Récolte d’ananas au Morne Rouge.
Pine apple [sic] gathering.

This postcard is from Le Morne-Rouge, a small town located in the northern part of the island of Martinique. Le Morne-Rouge is, apparently, a hotbed of pineapple activity.

“This village stretches to the foot of Mont Pelée. For those who want to climb the majestic mountain, it is best to hire a guide. Le Morne-Rouge also is known for its pineapple jam, anthurium plantations and well-known spring waters, which are bottled here.”

Source: Le Comité Martiniquais du Tourisme

Just keep in mind that the “majestic mountain” also happens to be a volcano, whose massive 1902 eruption earned it the distinction of being the third most deadly volcanic eruption of all time.

Martinique’s love of the pineapple has also “erupted” in the form of rare and exotic culinary traditions.

“The tourist development in Martinique has not disturbed the charm of these quiet districts where the small sail boats are still called ‘gomyés’, where the grandmothers still know how to prepare soursop fritters, where the pineapple slices served with the ti’punch of Martinique are cut in a fancy way.”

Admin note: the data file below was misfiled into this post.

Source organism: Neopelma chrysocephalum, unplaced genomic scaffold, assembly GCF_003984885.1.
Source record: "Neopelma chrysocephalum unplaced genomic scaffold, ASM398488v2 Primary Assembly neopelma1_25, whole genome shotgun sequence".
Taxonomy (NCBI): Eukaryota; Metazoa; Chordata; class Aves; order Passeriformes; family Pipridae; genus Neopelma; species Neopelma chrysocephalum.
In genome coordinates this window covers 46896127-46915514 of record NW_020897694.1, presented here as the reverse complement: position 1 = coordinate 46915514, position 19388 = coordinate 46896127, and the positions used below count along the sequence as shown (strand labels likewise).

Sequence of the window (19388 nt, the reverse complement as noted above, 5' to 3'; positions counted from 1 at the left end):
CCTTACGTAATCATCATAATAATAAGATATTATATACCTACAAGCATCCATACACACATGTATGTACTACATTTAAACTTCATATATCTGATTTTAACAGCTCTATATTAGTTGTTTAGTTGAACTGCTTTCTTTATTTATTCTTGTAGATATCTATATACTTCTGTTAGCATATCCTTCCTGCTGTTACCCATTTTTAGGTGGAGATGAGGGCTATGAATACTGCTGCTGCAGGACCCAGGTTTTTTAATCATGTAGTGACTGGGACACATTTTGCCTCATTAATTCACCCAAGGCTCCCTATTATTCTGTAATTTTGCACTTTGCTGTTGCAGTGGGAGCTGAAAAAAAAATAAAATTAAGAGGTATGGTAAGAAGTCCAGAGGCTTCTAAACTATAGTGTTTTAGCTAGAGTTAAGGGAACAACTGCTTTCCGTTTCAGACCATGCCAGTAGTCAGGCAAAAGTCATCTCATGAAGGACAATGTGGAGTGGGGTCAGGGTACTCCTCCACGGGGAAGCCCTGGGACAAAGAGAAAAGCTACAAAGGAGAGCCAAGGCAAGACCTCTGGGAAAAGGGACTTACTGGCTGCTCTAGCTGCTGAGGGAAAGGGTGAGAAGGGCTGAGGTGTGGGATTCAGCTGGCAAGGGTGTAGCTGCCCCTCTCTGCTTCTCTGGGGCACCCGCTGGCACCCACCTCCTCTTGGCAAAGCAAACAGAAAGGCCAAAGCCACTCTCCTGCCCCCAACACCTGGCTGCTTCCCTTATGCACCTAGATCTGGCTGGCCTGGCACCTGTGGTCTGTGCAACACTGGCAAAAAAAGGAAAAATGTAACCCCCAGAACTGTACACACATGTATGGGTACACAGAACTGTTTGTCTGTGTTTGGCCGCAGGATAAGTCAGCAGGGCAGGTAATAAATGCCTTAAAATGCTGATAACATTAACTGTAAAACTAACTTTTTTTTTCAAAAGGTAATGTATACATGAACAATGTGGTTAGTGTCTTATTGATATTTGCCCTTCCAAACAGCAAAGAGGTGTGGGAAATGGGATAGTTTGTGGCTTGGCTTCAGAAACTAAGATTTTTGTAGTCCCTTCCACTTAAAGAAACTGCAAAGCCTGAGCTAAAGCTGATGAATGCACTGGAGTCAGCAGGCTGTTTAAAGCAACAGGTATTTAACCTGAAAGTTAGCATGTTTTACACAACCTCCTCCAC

Source: Martinique – The Island of Flowers

Pineapple “cut in a fancy way!?!” If that doesn’t make you want to get off your duff and book a flight right now, then someone needs to check you for a pulse.

In 1997, Martinique played host to the Second International Pineapple Symposium, where B. Aubéry presented a paper entitled Pineapple Production in Northern Martinique which probably talks about Le Morne-Rouge in some detail, but I’m too cheap to pay the €10 to find out.

Besides, I think my money would be better spent on the gripping On Farm Approach Of Pineapple Fruitlet Core Rot Disease In Martinique (F. Marie, E. Malezieux, J. Marchal, X. Perrier), from the Third (and probably better) International Pineapple Symposium (Thailand, 2000).